It went largely unnoticed at the time, but the early days of the gulf war marked a significant reconciliation between America's military and civilian cultures, something that Ronald Reagan's eight years of trumpet fanfares and drumrolls never fully accomplished. Most Americans had not given much thought to their soldiers since 1973, and the image they had retained was the one fixed in the terrible final years of the Vietnam War: an army of alienated losers, drug-ridden and riven by racial and class antagonism. Why they saw on television instead were patriotic, competent and disciplined troops, ready to fight but realistic about the dangers; men and women, blacks and whites working together in a fellowship all too rare in civilian life. Out of the public eye, and with the blunt weapon of military discipline to back it up, the armed forces had decreed an end to racial discrimination, and so there was none--in the same broad sense in which other things the military didn't recognize, such as homosexuals in the ranks, did not officially exist. In any case, black soldiers were virtually unanimous in their belief that they had a better chance to advance on merit in the military than as civilians. It was no accident, they believed, that there was a black chairman of the Joint Chiefs of Staff before there was a black chairman of a leading American corporation; and it became hard to think of the military as a dead-end career for blacks when Washington commentators started mentioning Gen. Colin Powell as a future vice president.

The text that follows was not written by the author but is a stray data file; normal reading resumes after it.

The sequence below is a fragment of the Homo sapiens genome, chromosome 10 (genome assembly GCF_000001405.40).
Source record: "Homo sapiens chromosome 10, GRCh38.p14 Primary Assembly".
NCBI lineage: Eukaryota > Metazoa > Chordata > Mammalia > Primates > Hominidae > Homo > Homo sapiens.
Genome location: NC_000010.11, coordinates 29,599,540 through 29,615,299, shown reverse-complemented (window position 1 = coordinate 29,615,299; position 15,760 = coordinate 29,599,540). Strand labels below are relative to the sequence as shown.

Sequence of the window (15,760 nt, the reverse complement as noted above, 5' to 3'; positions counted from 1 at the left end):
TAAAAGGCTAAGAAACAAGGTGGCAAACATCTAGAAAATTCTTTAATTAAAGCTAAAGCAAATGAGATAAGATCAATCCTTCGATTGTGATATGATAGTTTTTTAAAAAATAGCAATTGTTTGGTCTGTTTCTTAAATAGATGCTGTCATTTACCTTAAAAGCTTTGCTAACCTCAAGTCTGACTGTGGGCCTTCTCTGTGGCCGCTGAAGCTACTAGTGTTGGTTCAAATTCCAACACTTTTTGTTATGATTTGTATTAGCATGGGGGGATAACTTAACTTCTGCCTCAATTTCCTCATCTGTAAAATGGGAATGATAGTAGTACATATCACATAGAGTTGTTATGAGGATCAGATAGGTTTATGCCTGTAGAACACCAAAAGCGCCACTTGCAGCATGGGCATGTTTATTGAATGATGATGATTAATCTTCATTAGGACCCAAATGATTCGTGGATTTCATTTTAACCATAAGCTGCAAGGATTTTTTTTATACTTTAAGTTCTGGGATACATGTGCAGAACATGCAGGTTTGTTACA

The first big peace march drew 25,000 people to Washington on the first Saturday after the start of the bombing; a week later six times as many descended on the Mall, a respectable crowd even by Vietnam-era standards. In an afternoon of raucous demonstrations in San Francisco, nearly 1,000 people were arrested, a one-day record for antiwar protests. But that was the high-water mark of protest. On a sunny afternoon in mid-February, 15 antiwar demonstrators across the street from St. Patrick's Cathedral in New York had attracted a crowd of exactly eight, consisting of two four-person television crews. Opposition to Bush's policies never got out of the teens in public-opinion polls. Part of the reason was that Saddam--irrational, blustering and thuggish--was such an unlovable enemy. Americans had been primed to despise him with horrifying atrocity reports from the first days of the invasion. Even if some of these--like the babies supposedly yanked from their incubators in a Kuwaiti hospital--turned out to be apocryphal, the repulsive delight the Iraqis seemed to take in blowing up apartment houses in Tel Aviv won them few friends in America.